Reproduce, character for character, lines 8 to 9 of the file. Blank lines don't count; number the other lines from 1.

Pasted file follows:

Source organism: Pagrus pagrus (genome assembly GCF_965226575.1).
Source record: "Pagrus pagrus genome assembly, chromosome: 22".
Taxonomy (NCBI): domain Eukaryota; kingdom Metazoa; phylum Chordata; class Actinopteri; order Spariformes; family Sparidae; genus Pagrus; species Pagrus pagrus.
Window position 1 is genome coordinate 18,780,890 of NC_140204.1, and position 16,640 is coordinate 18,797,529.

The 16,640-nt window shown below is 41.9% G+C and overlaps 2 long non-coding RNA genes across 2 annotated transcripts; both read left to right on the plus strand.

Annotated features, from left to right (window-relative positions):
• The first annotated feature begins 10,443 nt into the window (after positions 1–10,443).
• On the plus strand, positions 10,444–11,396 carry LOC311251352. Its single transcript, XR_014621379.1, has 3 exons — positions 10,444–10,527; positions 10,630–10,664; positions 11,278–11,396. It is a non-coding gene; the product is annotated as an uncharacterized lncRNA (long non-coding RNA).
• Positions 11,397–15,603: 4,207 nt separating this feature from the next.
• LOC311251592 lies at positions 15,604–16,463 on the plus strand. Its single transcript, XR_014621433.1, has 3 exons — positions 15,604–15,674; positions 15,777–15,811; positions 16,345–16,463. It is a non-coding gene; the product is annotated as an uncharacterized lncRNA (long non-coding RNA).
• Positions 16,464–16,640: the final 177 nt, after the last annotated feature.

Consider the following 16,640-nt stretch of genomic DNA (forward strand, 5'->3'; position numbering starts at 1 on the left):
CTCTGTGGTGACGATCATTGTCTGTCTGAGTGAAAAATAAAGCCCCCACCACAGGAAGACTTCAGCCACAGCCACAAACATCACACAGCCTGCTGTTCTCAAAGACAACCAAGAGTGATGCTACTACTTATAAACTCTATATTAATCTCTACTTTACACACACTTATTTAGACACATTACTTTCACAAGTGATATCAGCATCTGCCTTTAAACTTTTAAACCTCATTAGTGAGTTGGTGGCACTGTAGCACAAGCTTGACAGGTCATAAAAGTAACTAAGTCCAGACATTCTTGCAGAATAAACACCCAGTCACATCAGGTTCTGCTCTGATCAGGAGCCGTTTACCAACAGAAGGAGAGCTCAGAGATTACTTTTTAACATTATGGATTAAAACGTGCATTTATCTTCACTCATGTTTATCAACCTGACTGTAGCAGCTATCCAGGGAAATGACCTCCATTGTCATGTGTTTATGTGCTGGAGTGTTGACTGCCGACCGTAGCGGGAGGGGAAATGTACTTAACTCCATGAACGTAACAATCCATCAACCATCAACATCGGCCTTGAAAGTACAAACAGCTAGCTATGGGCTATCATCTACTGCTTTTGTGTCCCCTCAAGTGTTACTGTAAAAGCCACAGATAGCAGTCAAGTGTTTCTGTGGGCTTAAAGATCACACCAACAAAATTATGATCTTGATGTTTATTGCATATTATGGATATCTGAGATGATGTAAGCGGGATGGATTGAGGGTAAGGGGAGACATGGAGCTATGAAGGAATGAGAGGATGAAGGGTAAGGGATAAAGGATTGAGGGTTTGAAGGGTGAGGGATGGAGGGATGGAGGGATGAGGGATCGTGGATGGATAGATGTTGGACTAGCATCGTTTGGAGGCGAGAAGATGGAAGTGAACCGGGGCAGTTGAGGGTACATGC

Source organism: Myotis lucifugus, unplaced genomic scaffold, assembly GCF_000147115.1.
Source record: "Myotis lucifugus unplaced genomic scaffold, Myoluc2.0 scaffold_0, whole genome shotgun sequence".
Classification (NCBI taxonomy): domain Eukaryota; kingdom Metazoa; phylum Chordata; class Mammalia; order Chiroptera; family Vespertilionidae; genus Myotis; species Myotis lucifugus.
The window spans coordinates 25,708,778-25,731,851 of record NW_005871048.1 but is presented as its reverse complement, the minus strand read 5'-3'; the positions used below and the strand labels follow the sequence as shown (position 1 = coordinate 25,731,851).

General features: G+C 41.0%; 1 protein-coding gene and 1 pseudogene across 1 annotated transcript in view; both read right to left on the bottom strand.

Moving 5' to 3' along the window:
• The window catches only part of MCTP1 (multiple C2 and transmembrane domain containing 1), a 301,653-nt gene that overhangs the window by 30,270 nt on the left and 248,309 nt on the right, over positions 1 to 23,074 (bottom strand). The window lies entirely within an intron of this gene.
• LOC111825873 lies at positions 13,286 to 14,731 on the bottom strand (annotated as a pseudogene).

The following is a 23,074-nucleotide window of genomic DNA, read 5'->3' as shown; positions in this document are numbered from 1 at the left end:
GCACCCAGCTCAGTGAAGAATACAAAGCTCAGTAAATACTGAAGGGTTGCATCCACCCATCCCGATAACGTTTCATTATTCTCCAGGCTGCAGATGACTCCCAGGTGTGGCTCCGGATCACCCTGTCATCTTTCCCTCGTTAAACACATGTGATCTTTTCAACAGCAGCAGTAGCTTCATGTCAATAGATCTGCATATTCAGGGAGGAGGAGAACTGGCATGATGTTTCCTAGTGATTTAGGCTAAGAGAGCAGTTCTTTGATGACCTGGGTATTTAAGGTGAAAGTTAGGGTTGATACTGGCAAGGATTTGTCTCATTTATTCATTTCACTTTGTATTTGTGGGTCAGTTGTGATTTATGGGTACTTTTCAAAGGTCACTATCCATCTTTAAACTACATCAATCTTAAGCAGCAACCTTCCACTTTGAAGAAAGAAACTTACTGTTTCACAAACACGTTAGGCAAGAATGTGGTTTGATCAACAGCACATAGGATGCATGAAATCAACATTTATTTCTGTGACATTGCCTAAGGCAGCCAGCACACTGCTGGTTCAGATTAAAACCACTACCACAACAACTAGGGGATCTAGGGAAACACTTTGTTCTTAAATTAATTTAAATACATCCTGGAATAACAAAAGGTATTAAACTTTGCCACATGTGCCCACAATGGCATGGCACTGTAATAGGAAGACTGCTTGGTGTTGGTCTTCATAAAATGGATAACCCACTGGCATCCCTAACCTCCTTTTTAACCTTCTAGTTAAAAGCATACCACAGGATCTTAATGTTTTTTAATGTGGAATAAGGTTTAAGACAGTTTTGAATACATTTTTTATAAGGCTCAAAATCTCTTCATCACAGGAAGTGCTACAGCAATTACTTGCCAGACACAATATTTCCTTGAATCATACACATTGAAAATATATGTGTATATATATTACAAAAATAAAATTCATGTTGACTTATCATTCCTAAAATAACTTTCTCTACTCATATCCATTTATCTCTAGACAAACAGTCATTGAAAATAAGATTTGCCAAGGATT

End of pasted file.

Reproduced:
• On the plus strand, positions 10,444–11,396 carry LOC311251352. Its single transcript, XR_014621379.1, has 3 exons — positions 10,444–10,527; positions 10,630–10,664; positions 11,278–11,396. It is a non-coding gene; the product is annotated as an uncharacterized lncRNA (long non-coding RNA).
• Positions 11,397–15,603: 4,207 nt separating this feature from the next.